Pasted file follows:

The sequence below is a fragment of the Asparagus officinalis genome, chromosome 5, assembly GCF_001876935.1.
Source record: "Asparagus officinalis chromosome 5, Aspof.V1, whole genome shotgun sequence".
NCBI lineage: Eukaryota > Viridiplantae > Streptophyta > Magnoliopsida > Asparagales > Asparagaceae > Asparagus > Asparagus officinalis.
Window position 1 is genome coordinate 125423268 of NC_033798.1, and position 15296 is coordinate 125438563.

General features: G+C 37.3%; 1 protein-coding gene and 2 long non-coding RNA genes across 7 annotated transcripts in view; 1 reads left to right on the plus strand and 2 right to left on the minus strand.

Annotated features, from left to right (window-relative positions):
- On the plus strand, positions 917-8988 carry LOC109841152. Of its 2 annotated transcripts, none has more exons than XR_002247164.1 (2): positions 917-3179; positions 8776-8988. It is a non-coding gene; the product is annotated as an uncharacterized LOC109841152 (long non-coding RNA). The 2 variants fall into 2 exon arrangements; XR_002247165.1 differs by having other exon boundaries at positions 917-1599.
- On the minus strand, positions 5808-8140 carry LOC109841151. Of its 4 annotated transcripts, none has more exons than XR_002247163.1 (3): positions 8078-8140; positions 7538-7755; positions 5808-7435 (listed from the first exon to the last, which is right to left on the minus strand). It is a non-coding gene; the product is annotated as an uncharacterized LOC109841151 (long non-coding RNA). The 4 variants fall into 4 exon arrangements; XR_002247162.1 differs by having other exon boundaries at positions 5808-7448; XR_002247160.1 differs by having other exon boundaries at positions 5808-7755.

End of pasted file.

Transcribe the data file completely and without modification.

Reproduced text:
The sequence below is a fragment of the Asparagus officinalis genome, chromosome 5, assembly GCF_001876935.1.
Source record: "Asparagus officinalis chromosome 5, Aspof.V1, whole genome shotgun sequence".
NCBI lineage: Eukaryota > Viridiplantae > Streptophyta > Magnoliopsida > Asparagales > Asparagaceae > Asparagus > Asparagus officinalis.
Window position 1 is genome coordinate 125423268 of NC_033798.1, and position 15296 is coordinate 125438563.

General features: G+C 37.3%; 1 protein-coding gene and 2 long non-coding RNA genes across 7 annotated transcripts in view; 1 reads left to right on the plus strand and 2 right to left on the minus strand.

Annotated features, from left to right (window-relative positions):
- On the plus strand, positions 917-8988 carry LOC109841152. Of its 2 annotated transcripts, none has more exons than XR_002247164.1 (2): positions 917-3179; positions 8776-8988. It is a non-coding gene; the product is annotated as an uncharacterized LOC109841152 (long non-coding RNA). The 2 variants fall into 2 exon arrangements; XR_002247165.1 differs by having other exon boundaries at positions 917-1599.
- On the minus strand, positions 5808-8140 carry LOC109841151. Of its 4 annotated transcripts, none has more exons than XR_002247163.1 (3): positions 8078-8140; positions 7538-7755; positions 5808-7435 (listed from the first exon to the last, which is right to left on the minus strand). It is a non-coding gene; the product is annotated as an uncharacterized LOC109841151 (long non-coding RNA). The 4 variants fall into 4 exon arrangements; XR_002247162.1 differs by having other exon boundaries at positions 5808-7448; XR_002247160.1 differs by having other exon boundaries at positions 5808-7755.